Grooming is important for both the health of your pet and the bond you share. Grooming your puppy is a nice way to spend quality time together while also allowing you to monitor your dog's health by checking for cuts, bumps, tenderness, etc.
- Talk to your veterinarian or professional groomer about the pet brush or comb that works best for your puppy's coat and comfort.
- Establish a regular location and routine for grooming. Train your puppy to stand while grooming.
- Brush in the direction of hair growth. Brushing against the hair pattern may be uncomfortable for your puppy.
- Dogs with thick or long coats may need to be groomed every day to prevent painful mats and knots.
- Smooth-coated breeds may require grooming less frequently, but keep it a routine so it becomes familiar and expected.
- If your puppy needs professional grooming because of breed requirements or special fashion cuts, introduce your pet early to a friendly groomer.
Your puppy and bath time
The bathing products available for dogs today are almost as numerous as those for us humans, and they're much better suited to a dog's skin type than human shampoos. Choose a special dog shampoo that's best suited to your puppy's hair type and take extra care not to get any shampoo in his eyes when washing him.
You may want to invest in a non-slip rubber mat and place it on the bottom of the bathtub to give your puppy confidence during bath time. It's scary for a puppy to slide around on a slippery surface and this may increase his anxiety around bath time.
A dog's ears normally do not require cleaning, but check them regularly for any dirt, debris or redness, especially if you've noticed your puppy scratching or shaking his head. Contact your veterinarian if you notice these signs or anything unusual. Ear mites and ear infections require treatment by a veterinarian.
If you do wish to clean your puppy's ears, ask your veterinarian for the best method and products to do this.
Good oral health is essential to your puppy's overall health. Like you, your puppy needs regular dental care to remove plaque and tartar. Your veterinarian will examine your dog's mouth at every physical examination and will perform a professional cleaning as needed.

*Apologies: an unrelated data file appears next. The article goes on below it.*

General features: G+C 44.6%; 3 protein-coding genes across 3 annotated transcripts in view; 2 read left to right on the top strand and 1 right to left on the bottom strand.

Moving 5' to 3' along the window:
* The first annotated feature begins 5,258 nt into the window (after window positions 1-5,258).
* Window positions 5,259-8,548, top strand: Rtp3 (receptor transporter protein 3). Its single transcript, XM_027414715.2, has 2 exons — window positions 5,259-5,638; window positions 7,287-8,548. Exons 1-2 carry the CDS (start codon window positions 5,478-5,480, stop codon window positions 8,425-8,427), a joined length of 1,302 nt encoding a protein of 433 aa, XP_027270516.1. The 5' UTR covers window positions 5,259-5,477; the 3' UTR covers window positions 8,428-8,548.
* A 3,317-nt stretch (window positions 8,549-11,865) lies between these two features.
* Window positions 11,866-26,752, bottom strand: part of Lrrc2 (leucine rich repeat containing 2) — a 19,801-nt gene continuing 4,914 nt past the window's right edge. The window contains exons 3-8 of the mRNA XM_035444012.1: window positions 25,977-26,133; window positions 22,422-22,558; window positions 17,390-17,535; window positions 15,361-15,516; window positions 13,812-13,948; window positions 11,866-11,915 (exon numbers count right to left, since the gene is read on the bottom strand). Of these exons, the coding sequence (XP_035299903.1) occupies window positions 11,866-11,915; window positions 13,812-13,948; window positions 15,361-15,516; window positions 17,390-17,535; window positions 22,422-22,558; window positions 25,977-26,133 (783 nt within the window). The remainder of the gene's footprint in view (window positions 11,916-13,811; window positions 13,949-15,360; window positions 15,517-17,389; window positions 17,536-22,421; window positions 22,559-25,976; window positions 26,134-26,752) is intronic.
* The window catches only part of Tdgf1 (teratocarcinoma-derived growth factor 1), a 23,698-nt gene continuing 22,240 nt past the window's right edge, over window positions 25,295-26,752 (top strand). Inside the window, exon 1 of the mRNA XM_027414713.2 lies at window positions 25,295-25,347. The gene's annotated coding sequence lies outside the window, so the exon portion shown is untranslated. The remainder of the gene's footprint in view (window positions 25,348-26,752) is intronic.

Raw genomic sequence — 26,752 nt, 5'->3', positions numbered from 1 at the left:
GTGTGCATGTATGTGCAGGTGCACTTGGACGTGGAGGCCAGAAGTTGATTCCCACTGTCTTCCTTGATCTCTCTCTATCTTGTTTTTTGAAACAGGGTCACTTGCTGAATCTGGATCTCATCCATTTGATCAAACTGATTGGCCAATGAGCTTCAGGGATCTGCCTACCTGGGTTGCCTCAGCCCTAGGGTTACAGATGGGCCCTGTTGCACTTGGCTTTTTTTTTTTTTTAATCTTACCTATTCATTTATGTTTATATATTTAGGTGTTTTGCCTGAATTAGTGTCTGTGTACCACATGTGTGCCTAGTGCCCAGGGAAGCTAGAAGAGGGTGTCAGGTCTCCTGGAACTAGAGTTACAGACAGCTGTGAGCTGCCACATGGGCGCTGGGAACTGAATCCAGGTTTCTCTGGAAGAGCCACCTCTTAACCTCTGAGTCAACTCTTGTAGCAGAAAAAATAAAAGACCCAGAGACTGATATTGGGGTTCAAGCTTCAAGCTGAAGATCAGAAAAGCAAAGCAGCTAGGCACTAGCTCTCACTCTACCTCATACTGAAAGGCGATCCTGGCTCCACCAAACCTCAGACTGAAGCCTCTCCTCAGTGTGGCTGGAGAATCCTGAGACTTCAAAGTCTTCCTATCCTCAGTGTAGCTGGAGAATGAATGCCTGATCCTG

To help keep your puppy's teeth and gums healthy, brush your puppy's teeth regularly. Ask your veterinarian to show you how. Never use human toothpaste on your puppy – dental kits for dogs are available for daily use.
One last thing – be sure to report any broken teeth to your veterinarian immediately.
Because bad teeth are very common in dogs, now is the time to start paying careful attention to your dog's teeth. Check them regularly, at least once a week, and look out for early warning signs which include:
- Bad breath
- Bleeding gums
- Buildup of tartar and plaque on the teeth
Brushing your dog's teeth every day will go a long way toward preventing dental problems, so it's a good idea to start when he's a puppy. Ask your vet to recommend a dog toothpaste and toothbrush. Remember to never use human toothpaste on a dog.
How to brush your dog's teeth
- Make sure he's securely on his leash.
- Position yourself and your puppy so that you can have easy access to his mouth.
- Put some toothpaste on your finger and allow him to lick it off.
- Replace with more toothpaste and start gently massaging it onto his teeth. Once he's used to this, you can start using a dog toothbrush.
- Gently pull back his lips and cheeks to gain access to the premolars and molars.
- Brush in a circular motion, and be sure to brush where the tooth meets the gum line, reaching to the very back teeth, where problems are most likely to develop.
Although this task may seem daunting initially, it becomes easier with practice, and if your puppy gets used to it early in life, it will become a simple task for both of you.
As well as teeth brushing, there are special foods available that you can use to help keep your puppy's teeth and gums healthy when he becomes an adult, like Hill's™ Prescription Diet™ t/d™ dog food and Hill's™ Science Diet™ Oral Care dog food. These specially formulated dry foods are designed to wipe the teeth clean, helping to keep your pet's teeth free from plaque.
Regular nail trims will blunt the sharp tips of your puppy's nails and minimize accidental scratches during play. Ask your veterinarian to show you how to trim your puppy's nails, as it is important to know how to avoid the nail's blood vessels and nerves in the pink base close to the toe.
If your dog has dark nails, you will not be able to see the pink base, so it will be best to ask your veterinarian or professional groomer to trim your puppy's nails for you. A nail trim every four weeks is usually enough.
When trimming your puppy's nails at home, use the following guidelines:
- Use only nail trimmers designed for dogs.
- Introduce nail trims gradually by first gently touching your puppy's paws as he nods off for a nap.
- Get your pet used to your fingers pressing against the footpads and separating the toes.
- At first, trim a few nails once a week. The more you do it, the more familiar it will become.
- Don't forget the dewclaws, which are extra toes on the front or back of the feet of some dogs. These can grow into the dog's skin if not kept well trimmed.